Portia Vlotman, Associate Director and Money Market Manager, discusses rising interest rates and explains the difference between nominal and effective rates.
The South African Reserve Bank raised its benchmark repo rate by another 75 bps to 7.00% at its November 2022 meeting, as was widely expected. This was the seventh consecutive hike since November 2021 and may not be the last in this cycle.
In a rising interest rate environment, it is not advisable to fix funds for lengthy periods to capture the upside. However, when the cycle peaks or declines, fix funds as long as possible to capture the higher rate.
All rates of interest are annualised in their calculation and are generally quoted as a per annum return.
A client can either opt for a nominal rate (this being a monthly interest payment), which is an uncompounded return, or an effective rate (interest paid at date of maturity) ‒ this is a compounded rate of interest.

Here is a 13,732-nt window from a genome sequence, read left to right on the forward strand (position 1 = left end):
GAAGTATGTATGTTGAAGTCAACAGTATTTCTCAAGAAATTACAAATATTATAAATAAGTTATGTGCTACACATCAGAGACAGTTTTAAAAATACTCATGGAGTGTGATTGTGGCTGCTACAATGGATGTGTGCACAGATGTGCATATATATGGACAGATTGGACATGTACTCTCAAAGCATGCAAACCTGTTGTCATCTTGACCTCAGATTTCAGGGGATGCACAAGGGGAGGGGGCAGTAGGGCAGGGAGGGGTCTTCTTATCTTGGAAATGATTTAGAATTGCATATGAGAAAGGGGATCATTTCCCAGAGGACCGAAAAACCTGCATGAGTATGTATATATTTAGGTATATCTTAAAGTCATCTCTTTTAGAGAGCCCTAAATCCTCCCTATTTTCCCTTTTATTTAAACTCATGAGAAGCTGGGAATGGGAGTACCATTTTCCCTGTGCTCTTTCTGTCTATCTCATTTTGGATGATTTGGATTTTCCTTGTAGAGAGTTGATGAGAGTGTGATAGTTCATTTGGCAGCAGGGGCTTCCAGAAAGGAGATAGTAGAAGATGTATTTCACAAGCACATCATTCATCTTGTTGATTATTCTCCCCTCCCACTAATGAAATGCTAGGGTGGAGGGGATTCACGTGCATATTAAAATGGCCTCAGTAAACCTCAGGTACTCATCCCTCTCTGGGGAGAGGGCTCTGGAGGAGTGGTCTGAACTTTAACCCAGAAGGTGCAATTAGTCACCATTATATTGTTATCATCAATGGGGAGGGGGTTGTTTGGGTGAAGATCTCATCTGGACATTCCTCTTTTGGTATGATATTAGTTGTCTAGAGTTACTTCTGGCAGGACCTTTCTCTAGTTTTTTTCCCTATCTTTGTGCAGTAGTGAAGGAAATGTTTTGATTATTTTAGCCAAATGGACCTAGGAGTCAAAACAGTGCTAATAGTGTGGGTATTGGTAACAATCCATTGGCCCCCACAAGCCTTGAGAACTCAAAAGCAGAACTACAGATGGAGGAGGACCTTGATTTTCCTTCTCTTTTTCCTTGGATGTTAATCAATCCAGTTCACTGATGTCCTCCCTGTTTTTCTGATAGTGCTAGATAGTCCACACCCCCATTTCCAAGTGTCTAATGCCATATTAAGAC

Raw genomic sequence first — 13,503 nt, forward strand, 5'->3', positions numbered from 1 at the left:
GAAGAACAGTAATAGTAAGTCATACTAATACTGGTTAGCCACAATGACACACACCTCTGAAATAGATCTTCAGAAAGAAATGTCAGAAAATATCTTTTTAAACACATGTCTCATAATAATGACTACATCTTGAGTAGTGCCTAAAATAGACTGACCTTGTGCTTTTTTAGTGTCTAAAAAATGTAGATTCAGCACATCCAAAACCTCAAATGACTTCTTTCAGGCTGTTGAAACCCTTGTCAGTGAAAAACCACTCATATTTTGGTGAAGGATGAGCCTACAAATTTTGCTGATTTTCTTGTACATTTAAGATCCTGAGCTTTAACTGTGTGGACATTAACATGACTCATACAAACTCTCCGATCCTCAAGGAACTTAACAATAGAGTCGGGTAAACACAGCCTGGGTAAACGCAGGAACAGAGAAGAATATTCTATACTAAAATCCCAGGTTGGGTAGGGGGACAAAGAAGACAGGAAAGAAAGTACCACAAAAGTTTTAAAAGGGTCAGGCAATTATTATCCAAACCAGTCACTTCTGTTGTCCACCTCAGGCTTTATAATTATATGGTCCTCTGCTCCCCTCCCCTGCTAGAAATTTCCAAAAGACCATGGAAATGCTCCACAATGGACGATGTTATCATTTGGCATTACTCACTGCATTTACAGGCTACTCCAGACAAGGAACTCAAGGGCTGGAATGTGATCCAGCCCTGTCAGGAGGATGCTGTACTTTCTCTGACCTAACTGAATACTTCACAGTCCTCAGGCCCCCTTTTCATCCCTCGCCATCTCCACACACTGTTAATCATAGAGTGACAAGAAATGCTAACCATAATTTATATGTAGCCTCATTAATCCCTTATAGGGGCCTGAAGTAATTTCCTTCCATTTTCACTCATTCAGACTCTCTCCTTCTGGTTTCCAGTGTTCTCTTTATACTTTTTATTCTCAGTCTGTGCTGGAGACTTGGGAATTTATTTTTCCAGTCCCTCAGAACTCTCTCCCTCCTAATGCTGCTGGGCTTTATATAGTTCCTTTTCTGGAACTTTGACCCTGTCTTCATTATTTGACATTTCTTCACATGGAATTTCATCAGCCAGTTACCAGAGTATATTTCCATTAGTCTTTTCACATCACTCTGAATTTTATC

An illustration of the difference in nominal and effective rates is shown below:
R100,000 invested at 7.90% = R670.95 (with interest paid out monthly) times 12 months = R8,051.50
R100,000 at an effective rate at 8.10% (with interest paid at the end of the term) = R8,100.00.
The effective annual rate is therefore higher than the nominal rate.
The South African Revenue Service requires account holders to pay tax on interest earned on Money Market accounts and other types of interest-paying deposit accounts.
The interest exemptions from a South African source, earned by a natural person under 65 is R23,800 per annum and for persons 65 years and older, up to R34,500 per annum.